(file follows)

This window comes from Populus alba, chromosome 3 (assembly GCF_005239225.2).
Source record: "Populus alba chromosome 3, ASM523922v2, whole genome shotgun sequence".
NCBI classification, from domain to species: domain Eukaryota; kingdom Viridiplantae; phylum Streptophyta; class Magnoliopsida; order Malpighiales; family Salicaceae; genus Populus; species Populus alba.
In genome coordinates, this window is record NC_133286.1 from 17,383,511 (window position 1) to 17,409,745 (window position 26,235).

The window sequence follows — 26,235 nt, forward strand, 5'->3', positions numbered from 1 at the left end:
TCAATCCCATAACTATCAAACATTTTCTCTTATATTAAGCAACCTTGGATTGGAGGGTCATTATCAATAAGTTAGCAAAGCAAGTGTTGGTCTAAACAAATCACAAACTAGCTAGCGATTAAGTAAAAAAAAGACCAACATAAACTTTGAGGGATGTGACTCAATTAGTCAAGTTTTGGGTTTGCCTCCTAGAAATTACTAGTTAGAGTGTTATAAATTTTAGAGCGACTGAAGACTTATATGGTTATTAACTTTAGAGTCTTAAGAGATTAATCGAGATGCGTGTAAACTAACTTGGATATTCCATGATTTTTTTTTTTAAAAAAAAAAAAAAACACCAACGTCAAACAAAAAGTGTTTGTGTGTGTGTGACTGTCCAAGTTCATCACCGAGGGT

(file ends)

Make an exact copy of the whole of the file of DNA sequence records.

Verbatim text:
This window comes from Populus alba, chromosome 3 (assembly GCF_005239225.2).
Source record: "Populus alba chromosome 3, ASM523922v2, whole genome shotgun sequence".
NCBI classification, from domain to species: domain Eukaryota; kingdom Viridiplantae; phylum Streptophyta; class Magnoliopsida; order Malpighiales; family Salicaceae; genus Populus; species Populus alba.
In genome coordinates, this window is record NC_133286.1 from 17,383,511 (window position 1) to 17,409,745 (window position 26,235).

The window sequence follows — 26,235 nt, forward strand, 5'->3', positions numbered from 1 at the left end:
TCAATCCCATAACTATCAAACATTTTCTCTTATATTAAGCAACCTTGGATTGGAGGGTCATTATCAATAAGTTAGCAAAGCAAGTGTTGGTCTAAACAAATCACAAACTAGCTAGCGATTAAGTAAAAAAAAGACCAACATAAACTTTGAGGGATGTGACTCAATTAGTCAAGTTTTGGGTTTGCCTCCTAGAAATTACTAGTTAGAGTGTTATAAATTTTAGAGCGACTGAAGACTTATATGGTTATTAACTTTAGAGTCTTAAGAGATTAATCGAGATGCGTGTAAACTAACTTGGATATTCCATGATTTTTTTTTTTAAAAAAAAAAAAAAACACCAACGTCAAACAAAAAGTGTTTGTGTGTGTGTGACTGTCCAAGTTCATCACCGAGGGT